Next, we followed London’s traditional centre of gentlemen’s shirts and other high-end tailoring Jermyn Street, to the Three Crowns. This was pretty busy, though fortunately much deeper than it is wide, and we found some space to stand down the side of the pub, though it was too busy to linger in comfort.

xmas lightsSo we fairly quickly drank up and left, heading via Vine Street, of Monopoly fame, and across Regent Street, into Soho for the Crown, on the appropriately named Brewer Street. Like the previous pub, this was very busy indeed in the bar area and wouldn’t have been much fun, if it hadn’t been for some very fortuitous timing which allowed us a whole table towards the rear, next to the bookshelf with some interesting beer tomes on it.

Heading north across Golden Square, we came to Kingly Street, visited previously, and headed for the Blue Posts. This is a busy (again!) corner pub in the Greene King family, but again we were lucky and managed to grab a table upstairs.

billabongBack across Soho now and past some lovely Christmas lights and the huge murals on Broadwick Street, to The Blue Posts. Yes, it’s another Blue Posts, complete with a ‘The’ this time, and for a change for the West End it has avoided becoming branded by a brewery/chain/pubco and still has a very traditional feel, complete with sticky carpets and small (but perfectly fine) choice of ales.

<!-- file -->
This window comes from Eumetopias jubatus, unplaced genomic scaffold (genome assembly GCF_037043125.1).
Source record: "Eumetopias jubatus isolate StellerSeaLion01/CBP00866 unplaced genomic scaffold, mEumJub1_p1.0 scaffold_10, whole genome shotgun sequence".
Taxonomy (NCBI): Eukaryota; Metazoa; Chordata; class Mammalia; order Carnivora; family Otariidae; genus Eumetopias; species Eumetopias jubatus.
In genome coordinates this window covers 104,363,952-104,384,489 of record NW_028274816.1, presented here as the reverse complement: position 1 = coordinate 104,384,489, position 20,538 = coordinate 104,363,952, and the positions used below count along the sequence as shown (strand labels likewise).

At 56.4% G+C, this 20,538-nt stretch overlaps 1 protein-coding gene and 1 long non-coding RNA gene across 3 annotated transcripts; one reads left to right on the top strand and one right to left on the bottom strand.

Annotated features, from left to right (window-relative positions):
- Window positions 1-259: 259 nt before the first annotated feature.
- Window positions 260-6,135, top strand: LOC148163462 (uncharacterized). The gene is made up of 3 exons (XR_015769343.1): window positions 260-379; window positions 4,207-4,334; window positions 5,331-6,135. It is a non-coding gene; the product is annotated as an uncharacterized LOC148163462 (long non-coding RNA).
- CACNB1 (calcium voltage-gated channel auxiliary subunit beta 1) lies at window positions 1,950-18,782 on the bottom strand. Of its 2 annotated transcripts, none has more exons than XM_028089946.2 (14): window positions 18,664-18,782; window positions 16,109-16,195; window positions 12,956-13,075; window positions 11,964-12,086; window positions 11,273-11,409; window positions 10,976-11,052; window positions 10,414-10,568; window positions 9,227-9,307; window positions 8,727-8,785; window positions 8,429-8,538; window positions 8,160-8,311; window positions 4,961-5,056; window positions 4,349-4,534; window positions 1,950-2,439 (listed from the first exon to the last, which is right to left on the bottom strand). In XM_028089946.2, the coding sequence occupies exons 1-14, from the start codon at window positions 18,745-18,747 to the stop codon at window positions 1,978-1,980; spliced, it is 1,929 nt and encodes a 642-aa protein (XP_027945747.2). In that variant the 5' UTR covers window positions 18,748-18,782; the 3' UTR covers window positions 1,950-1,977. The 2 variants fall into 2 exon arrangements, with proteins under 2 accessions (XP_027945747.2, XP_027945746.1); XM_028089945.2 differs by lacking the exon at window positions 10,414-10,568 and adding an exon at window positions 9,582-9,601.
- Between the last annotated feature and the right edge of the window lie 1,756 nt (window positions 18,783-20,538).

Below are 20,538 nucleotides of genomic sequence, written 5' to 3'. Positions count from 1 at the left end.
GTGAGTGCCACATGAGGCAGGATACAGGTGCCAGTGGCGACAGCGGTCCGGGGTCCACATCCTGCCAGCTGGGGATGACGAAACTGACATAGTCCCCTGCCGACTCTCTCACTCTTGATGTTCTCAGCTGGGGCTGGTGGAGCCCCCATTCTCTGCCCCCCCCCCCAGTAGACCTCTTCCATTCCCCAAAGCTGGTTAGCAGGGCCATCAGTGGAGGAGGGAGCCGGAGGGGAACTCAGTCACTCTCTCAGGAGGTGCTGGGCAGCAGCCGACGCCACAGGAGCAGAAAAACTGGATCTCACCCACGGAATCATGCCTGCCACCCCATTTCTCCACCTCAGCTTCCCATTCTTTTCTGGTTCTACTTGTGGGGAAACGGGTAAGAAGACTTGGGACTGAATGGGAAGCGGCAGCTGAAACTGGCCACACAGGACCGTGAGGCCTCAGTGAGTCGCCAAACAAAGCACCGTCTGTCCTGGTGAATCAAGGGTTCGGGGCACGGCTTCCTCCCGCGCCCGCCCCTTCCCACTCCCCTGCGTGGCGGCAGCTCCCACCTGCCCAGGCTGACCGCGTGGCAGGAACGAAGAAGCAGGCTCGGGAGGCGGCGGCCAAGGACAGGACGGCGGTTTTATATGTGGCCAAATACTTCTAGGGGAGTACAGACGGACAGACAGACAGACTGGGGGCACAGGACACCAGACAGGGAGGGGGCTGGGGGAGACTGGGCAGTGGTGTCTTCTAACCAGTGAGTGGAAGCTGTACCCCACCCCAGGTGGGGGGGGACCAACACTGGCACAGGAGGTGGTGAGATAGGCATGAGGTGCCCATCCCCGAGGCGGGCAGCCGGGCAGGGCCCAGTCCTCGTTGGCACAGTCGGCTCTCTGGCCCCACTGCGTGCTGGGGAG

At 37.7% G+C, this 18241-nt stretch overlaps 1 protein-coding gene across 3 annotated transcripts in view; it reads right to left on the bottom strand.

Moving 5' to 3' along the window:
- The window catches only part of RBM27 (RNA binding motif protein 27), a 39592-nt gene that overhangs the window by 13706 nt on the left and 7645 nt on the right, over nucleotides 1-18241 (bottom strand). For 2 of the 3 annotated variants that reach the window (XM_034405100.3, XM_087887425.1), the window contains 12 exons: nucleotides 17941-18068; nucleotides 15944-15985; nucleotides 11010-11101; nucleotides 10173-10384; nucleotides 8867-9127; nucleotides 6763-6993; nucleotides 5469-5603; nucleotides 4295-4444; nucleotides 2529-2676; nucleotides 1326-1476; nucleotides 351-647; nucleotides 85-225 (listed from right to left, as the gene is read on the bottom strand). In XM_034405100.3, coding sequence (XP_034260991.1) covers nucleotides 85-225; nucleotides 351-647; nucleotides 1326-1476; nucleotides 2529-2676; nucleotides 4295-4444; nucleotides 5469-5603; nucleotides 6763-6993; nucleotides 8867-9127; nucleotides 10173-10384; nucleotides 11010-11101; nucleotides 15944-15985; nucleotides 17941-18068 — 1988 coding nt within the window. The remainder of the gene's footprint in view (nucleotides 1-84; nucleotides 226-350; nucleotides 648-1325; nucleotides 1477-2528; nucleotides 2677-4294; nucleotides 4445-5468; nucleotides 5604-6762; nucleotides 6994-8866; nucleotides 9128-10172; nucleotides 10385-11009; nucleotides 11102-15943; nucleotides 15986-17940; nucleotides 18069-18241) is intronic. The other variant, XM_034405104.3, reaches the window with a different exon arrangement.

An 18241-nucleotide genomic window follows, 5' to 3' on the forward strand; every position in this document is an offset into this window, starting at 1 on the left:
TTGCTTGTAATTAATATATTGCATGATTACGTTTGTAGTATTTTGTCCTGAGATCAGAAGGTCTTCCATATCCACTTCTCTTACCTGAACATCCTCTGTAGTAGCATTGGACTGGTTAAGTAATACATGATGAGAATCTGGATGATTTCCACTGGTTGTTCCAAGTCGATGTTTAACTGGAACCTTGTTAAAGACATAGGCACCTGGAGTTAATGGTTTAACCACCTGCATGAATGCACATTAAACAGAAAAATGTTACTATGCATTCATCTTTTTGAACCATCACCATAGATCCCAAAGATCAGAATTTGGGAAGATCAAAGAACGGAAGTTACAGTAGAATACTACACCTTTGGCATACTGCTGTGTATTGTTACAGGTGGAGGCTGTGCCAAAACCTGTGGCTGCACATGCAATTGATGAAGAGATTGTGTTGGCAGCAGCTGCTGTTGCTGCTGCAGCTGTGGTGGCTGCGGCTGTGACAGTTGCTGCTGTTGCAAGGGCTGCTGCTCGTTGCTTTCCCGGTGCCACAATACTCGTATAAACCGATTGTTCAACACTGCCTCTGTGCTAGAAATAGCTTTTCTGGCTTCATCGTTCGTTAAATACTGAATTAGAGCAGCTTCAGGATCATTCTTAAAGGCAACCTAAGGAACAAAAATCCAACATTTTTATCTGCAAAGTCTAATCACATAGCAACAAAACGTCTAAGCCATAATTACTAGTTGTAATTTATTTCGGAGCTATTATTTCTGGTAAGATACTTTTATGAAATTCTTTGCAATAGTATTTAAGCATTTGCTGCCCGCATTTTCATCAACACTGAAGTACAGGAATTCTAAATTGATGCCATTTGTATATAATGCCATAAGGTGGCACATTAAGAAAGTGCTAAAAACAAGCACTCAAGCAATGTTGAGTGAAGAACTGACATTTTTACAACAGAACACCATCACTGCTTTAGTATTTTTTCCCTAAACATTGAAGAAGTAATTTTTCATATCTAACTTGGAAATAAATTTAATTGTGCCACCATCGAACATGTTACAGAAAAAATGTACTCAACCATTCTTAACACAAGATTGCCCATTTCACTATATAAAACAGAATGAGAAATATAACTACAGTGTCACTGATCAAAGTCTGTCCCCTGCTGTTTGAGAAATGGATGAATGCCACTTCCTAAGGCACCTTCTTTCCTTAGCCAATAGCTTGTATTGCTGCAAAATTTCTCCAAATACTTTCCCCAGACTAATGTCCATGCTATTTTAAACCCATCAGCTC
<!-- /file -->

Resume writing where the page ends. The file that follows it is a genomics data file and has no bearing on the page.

A short walk further east, including passage along Meard Street with its unusual sign on the door formerly belonging to Sebastian Horsley, brought us to the final stop of the night. If the theme of the walk hadn’t been clear enough already, The Crown and Two Chairmen perfectly ended the crawl, bringing together the clutch of Crown and Chairmen-themed pubs.

So, to the pub of the crawl, and the beer of the crawl…